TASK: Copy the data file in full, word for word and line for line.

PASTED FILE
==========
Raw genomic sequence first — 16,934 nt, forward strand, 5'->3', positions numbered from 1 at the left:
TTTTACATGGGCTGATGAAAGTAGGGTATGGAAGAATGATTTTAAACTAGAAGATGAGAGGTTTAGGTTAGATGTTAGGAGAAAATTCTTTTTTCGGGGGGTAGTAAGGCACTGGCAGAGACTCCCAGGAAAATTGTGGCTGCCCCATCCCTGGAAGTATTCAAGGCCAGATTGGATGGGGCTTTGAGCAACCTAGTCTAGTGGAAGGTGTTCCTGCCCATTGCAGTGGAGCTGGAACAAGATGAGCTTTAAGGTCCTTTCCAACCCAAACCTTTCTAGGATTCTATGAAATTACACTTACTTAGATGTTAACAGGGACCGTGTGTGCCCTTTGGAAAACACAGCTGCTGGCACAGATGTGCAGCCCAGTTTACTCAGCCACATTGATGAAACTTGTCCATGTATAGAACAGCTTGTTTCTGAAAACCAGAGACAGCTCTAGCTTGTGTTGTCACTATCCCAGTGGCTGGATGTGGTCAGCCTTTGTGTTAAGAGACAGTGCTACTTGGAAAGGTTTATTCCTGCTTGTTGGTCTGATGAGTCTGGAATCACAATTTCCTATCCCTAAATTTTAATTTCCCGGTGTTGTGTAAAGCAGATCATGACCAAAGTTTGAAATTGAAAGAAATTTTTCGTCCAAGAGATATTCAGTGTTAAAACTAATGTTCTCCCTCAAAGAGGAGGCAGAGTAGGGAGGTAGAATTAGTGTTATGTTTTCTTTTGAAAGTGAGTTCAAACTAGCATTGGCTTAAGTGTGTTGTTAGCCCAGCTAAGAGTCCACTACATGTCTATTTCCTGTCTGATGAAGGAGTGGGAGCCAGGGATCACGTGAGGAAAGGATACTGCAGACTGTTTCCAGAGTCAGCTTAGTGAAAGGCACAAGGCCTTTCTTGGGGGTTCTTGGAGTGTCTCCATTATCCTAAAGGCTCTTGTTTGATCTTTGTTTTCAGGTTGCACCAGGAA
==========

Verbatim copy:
Raw genomic sequence first — 16,934 nt, forward strand, 5'->3', positions numbered from 1 at the left:
TTTTACATGGGCTGATGAAAGTAGGGTATGGAAGAATGATTTTAAACTAGAAGATGAGAGGTTTAGGTTAGATGTTAGGAGAAAATTCTTTTTTCGGGGGGTAGTAAGGCACTGGCAGAGACTCCCAGGAAAATTGTGGCTGCCCCATCCCTGGAAGTATTCAAGGCCAGATTGGATGGGGCTTTGAGCAACCTAGTCTAGTGGAAGGTGTTCCTGCCCATTGCAGTGGAGCTGGAACAAGATGAGCTTTAAGGTCCTTTCCAACCCAAACCTTTCTAGGATTCTATGAAATTACACTTACTTAGATGTTAACAGGGACCGTGTGTGCCCTTTGGAAAACACAGCTGCTGGCACAGATGTGCAGCCCAGTTTACTCAGCCACATTGATGAAACTTGTCCATGTATAGAACAGCTTGTTTCTGAAAACCAGAGACAGCTCTAGCTTGTGTTGTCACTATCCCAGTGGCTGGATGTGGTCAGCCTTTGTGTTAAGAGACAGTGCTACTTGGAAAGGTTTATTCCTGCTTGTTGGTCTGATGAGTCTGGAATCACAATTTCCTATCCCTAAATTTTAATTTCCCGGTGTTGTGTAAAGCAGATCATGACCAAAGTTTGAAATTGAAAGAAATTTTTCGTCCAAGAGATATTCAGTGTTAAAACTAATGTTCTCCCTCAAAGAGGAGGCAGAGTAGGGAGGTAGAATTAGTGTTATGTTTTCTTTTGAAAGTGAGTTCAAACTAGCATTGGCTTAAGTGTGTTGTTAGCCCAGCTAAGAGTCCACTACATGTCTATTTCCTGTCTGATGAAGGAGTGGGAGCCAGGGATCACGTGAGGAAAGGATACTGCAGACTGTTTCCAGAGTCAGCTTAGTGAAAGGCACAAGGCCTTTCTTGGGGGTTCTTGGAGTGTCTCCATTATCCTAAAGGCTCTTGTTTGATCTTTGTTTTCAGGTTGCACCAGGAA